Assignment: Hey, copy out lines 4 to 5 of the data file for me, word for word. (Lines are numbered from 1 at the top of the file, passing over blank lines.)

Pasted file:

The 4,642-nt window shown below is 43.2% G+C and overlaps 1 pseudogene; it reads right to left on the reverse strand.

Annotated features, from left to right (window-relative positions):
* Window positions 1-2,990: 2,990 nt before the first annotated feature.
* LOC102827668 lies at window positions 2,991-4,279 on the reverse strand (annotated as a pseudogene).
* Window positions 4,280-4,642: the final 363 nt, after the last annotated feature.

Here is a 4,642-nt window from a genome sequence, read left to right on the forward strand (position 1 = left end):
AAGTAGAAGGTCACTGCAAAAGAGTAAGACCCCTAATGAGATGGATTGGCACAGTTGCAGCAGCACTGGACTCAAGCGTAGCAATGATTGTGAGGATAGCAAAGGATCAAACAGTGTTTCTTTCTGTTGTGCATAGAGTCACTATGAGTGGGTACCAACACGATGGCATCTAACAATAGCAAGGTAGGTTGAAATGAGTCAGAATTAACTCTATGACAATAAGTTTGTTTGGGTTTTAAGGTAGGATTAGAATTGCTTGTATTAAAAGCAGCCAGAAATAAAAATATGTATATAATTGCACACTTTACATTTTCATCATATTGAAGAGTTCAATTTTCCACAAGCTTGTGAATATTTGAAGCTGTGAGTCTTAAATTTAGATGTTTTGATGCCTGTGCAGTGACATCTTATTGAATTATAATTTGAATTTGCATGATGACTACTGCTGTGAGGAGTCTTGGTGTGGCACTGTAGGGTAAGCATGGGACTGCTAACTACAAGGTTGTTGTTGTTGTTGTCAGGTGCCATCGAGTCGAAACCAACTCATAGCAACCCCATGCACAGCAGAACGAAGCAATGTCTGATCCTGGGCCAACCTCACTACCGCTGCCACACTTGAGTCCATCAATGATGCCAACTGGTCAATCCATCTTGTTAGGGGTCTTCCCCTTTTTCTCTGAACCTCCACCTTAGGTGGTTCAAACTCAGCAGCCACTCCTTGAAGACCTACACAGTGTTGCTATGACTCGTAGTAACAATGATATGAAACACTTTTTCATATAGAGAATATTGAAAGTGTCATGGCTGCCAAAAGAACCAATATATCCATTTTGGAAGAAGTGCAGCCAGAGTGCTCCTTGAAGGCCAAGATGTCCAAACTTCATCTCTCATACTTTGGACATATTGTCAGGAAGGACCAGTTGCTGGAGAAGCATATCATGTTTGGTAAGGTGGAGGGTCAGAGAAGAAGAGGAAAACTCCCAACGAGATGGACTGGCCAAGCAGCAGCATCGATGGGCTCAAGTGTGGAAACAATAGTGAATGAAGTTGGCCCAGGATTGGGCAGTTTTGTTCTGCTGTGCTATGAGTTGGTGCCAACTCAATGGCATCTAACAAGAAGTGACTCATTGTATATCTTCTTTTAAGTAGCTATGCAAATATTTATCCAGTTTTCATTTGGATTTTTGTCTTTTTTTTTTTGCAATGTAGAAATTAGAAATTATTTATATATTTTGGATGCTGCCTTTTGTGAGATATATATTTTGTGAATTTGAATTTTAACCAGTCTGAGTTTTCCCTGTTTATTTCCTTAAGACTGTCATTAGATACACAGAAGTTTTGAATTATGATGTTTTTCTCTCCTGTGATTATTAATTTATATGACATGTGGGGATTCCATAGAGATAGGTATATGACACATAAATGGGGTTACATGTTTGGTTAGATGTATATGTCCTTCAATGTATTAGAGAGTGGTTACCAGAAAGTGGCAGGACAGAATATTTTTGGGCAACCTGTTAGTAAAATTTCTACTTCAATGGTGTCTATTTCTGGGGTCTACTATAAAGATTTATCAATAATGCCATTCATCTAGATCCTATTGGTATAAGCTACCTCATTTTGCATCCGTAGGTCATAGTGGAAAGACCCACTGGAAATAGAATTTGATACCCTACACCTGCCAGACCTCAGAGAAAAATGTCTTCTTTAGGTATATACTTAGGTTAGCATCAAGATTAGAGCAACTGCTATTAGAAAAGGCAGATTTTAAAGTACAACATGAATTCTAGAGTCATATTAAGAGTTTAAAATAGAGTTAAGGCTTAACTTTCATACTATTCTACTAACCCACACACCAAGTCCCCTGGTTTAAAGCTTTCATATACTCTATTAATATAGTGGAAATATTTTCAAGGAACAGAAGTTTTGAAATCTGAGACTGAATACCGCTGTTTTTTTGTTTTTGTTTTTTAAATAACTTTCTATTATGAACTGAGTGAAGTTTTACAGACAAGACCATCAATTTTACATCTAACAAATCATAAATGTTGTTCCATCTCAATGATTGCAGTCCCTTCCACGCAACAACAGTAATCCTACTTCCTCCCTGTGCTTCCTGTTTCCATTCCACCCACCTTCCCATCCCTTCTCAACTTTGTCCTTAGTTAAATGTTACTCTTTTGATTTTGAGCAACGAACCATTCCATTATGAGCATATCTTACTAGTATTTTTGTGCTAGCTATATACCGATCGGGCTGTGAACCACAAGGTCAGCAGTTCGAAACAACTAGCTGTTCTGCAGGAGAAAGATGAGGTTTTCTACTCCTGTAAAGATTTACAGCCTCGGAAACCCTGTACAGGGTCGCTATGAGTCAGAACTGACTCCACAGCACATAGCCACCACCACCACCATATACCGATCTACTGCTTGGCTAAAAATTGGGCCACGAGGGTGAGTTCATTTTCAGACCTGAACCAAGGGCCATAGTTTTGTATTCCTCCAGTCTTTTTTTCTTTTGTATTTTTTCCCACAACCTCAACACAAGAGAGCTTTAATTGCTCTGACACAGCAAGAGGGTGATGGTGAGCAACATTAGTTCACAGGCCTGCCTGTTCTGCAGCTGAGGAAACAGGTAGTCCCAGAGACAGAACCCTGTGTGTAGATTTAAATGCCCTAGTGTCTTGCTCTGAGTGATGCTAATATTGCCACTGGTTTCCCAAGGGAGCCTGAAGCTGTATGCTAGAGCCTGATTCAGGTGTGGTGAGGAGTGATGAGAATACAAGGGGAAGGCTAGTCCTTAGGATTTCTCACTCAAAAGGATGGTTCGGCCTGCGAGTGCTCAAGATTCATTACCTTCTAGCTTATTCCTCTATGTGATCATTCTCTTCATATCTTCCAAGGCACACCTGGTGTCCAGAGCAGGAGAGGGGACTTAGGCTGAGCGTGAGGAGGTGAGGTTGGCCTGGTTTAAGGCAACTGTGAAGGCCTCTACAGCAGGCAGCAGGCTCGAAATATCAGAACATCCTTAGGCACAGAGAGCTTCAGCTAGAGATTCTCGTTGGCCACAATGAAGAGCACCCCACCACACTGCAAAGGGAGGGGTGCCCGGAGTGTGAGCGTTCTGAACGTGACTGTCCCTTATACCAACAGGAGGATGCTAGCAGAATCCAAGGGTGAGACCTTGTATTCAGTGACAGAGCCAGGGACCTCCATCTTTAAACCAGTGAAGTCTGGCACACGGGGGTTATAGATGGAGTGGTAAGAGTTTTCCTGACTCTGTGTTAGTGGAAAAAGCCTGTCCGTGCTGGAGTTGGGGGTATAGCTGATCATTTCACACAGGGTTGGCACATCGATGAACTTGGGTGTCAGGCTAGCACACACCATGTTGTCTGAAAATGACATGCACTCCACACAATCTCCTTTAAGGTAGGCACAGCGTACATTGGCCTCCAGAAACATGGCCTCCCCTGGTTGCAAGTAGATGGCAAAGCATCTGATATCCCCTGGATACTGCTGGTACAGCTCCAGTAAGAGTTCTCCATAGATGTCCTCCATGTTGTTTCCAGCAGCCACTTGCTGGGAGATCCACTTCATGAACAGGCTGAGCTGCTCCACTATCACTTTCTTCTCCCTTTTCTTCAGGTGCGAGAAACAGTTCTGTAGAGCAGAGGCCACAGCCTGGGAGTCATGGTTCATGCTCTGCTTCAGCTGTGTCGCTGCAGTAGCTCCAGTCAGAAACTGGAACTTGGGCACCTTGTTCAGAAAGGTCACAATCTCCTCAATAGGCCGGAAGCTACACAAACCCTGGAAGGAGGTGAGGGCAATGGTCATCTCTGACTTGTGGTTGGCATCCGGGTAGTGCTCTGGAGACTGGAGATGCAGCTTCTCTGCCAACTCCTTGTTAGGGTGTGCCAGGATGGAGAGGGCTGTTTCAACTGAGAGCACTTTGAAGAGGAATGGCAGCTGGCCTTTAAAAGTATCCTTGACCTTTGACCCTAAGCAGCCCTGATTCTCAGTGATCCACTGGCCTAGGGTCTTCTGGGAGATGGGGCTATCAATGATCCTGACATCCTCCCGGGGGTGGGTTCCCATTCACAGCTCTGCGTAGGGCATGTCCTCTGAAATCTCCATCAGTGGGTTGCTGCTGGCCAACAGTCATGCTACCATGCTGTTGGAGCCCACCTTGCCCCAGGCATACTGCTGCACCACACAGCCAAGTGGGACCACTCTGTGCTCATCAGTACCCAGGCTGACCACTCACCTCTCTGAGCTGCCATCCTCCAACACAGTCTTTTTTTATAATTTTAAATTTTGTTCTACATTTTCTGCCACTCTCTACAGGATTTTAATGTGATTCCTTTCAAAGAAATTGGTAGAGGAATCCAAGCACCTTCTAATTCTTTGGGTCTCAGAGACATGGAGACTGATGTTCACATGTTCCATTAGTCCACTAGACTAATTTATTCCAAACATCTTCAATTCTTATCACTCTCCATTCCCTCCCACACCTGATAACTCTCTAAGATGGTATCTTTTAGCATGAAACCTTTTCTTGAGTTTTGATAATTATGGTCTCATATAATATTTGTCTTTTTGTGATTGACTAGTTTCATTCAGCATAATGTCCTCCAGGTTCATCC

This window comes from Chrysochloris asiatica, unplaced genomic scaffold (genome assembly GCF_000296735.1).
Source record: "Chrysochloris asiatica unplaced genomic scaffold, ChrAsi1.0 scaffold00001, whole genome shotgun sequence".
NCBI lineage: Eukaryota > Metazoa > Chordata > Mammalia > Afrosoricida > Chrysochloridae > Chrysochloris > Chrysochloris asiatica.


* LOC102827668 lies at window positions 2,991-4,279 on the reverse strand (annotated as a pseudogene).
* Window positions 4,280-4,642: the final 363 nt, after the last annotated feature.